“It’s hard to find queer history about women and non-binary people. It’s mostly about gay men and the gay male. That was something I got a bit frustrated with because it was hard to find style icons or find out how people used to dress because it’s a topic that has been erased so much” – Ella Boucht

Are the clothes you design a reflection of your own personal style? Is it how you wish you dressed or are you not related to it in that way?

Ella Boucht: I would say definitely I'm related to it. I very often wear waistcoats, trousers, and suits, but what I wanted to do with the collection was also bring in all the colours and the prints. I've been frustrated that it's so hard to find a printed suit or a coloured suit that is also a menswear suit. It’s pretty much impossible to find. I often find clothes secondhand and I go to vintage shops. Once I went into a shop and I asked a woman if she would ever get a yellow coloured suit in and she just laughed at me and she was like, ‘How can you even ask me such a stupid question? Obviously, a man would never wear a yellow suit’, and I was like, ‘Well, yeah, but I would!’ It draws back to history and how menswear suits have always come in very basic colours so that's why I wanted to use bold colours and play around with what genderless suiting could look like.

We’ve been seeing more queer representation on the runway and in front of the lens in recent years, but it still feels lacking behind-the-scenes – particularly when it comes to queer womxn. What do you think the fashion industry can do to become more inclusive, not just in terms of what we see but the people who are making the images?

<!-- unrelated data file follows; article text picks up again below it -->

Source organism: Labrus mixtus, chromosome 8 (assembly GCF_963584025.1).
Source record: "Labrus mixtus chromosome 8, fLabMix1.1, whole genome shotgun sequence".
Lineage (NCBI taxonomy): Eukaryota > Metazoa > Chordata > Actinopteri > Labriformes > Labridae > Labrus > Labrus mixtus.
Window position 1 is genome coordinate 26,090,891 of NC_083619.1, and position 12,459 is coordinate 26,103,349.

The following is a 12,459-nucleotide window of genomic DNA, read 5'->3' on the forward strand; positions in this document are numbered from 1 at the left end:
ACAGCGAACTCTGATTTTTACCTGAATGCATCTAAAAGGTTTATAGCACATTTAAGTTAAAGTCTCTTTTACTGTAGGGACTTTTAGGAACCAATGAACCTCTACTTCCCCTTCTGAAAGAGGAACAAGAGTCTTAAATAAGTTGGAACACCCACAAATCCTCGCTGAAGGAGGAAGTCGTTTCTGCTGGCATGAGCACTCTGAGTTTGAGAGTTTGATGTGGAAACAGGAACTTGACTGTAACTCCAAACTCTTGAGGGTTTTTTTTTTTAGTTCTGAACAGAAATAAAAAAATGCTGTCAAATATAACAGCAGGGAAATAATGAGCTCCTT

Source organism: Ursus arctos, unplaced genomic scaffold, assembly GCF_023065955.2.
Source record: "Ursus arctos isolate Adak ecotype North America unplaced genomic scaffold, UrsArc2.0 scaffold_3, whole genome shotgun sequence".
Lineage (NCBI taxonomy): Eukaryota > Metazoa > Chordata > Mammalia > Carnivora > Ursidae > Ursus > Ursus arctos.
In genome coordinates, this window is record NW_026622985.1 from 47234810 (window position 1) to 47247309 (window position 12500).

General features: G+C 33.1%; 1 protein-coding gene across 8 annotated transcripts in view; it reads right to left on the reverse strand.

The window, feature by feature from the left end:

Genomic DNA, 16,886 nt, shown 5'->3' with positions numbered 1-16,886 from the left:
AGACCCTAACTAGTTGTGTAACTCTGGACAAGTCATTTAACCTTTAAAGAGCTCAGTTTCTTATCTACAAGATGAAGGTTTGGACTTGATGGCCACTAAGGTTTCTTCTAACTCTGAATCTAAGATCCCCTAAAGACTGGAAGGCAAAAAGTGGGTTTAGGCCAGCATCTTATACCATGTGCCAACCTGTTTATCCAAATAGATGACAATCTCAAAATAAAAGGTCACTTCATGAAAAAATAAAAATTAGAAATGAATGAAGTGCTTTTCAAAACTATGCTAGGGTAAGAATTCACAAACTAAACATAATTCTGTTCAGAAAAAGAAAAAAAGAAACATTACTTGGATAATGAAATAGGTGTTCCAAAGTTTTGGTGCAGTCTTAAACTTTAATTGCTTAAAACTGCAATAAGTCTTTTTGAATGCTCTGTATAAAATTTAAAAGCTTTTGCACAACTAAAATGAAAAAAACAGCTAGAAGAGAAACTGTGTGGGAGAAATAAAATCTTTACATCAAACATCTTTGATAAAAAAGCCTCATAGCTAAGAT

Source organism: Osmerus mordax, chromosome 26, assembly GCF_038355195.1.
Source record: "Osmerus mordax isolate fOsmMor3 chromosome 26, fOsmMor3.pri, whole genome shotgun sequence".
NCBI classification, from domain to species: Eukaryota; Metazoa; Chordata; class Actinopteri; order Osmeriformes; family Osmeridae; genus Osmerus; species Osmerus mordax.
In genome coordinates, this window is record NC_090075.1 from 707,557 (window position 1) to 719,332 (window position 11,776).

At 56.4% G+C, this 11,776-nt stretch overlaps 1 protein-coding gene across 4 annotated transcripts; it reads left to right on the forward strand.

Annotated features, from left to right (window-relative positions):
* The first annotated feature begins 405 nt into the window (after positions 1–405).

Ella Boucht: It’s quite rare that you see a whole queer team behind a photoshoot. You can definitely see the difference. When it’s a queer team it’s a meeting of minds and coming from an authentic perspective and there’s interest in building up our community. It’s not the same when it's a brand who just casts a skinny body that is somehow potentially queer. I'm hoping that brands will become more open and perceptive, hiring people from queer communities and people with queer perspectives. 

The fashion industry is still, like, you have to have an MA or you have to have a BA. The thing that’s a bit sad is that our industry is so built on these old rules of how things should work and there are so many amazing, creative people who will never have the opportunity to study at school. It's hard for them to get a job because they don't have the background that they supposedly need. That's why I also feel that the fashion industry is lacking in these voices because these voices never even have the opportunity. I'm hoping that there will be bigger possibilities in the future to hire people who come from different backgrounds.